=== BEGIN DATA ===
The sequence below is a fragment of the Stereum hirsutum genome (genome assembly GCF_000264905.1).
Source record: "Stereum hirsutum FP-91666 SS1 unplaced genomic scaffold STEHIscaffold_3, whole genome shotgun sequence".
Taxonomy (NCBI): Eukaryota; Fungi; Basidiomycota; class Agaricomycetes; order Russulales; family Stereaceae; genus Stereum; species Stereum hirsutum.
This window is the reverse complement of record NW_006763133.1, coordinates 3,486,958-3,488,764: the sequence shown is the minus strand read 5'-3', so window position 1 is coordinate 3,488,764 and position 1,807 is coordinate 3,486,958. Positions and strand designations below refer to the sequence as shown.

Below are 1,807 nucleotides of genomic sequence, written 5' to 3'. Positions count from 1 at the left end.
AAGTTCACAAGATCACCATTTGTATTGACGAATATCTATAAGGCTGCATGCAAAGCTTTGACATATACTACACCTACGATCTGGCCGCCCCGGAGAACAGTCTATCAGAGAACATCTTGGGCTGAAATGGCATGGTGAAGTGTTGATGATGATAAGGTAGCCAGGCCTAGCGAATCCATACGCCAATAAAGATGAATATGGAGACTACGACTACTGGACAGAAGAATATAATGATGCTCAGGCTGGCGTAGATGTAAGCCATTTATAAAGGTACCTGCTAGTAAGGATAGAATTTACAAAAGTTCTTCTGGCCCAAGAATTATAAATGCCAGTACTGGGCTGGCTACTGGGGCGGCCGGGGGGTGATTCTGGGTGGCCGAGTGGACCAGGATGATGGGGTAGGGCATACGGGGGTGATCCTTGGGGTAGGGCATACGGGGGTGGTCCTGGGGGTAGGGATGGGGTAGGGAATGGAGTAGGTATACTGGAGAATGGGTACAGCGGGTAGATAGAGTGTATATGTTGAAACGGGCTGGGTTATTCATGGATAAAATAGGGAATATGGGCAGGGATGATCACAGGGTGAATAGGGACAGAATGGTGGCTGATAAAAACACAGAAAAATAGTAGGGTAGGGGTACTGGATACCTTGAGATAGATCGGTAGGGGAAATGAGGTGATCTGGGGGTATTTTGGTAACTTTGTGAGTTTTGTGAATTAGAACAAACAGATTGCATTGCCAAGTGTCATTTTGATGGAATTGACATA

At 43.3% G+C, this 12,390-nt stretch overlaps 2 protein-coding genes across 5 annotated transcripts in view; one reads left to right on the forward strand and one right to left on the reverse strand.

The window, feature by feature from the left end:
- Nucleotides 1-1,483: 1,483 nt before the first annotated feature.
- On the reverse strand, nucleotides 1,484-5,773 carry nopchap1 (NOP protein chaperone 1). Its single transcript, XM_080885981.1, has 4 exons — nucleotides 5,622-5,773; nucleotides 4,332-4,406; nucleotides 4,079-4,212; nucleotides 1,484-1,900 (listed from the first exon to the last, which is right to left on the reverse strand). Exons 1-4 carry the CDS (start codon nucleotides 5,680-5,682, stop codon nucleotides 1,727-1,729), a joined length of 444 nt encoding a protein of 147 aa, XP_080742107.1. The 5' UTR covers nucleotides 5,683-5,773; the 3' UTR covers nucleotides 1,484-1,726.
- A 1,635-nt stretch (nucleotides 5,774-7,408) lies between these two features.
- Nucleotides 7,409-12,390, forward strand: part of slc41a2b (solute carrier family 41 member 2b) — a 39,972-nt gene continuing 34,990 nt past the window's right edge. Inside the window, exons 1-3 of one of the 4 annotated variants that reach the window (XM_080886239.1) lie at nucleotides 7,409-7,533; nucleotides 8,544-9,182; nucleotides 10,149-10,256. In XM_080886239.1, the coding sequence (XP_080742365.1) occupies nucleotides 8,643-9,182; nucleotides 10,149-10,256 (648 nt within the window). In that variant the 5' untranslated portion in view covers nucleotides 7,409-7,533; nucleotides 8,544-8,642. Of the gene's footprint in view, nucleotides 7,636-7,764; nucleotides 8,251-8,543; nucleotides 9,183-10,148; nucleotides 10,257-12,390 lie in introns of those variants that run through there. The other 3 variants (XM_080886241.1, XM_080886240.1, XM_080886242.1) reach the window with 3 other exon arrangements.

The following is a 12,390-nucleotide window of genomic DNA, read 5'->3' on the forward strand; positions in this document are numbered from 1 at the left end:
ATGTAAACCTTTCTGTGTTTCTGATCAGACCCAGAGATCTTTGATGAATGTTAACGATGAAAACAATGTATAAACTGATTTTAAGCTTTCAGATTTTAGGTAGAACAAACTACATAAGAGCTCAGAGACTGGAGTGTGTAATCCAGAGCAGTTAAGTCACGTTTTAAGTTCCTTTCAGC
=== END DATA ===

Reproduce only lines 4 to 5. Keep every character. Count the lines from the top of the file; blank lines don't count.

This window is the reverse complement of record NW_006763133.1, coordinates 3,486,958-3,488,764: the sequence shown is the minus strand read 5'-3', so window position 1 is coordinate 3,488,764 and position 1,807 is coordinate 3,486,958. Positions and strand designations below refer to the sequence as shown.

Below are 1,807 nucleotides of genomic sequence, written 5' to 3'. Positions count from 1 at the left end.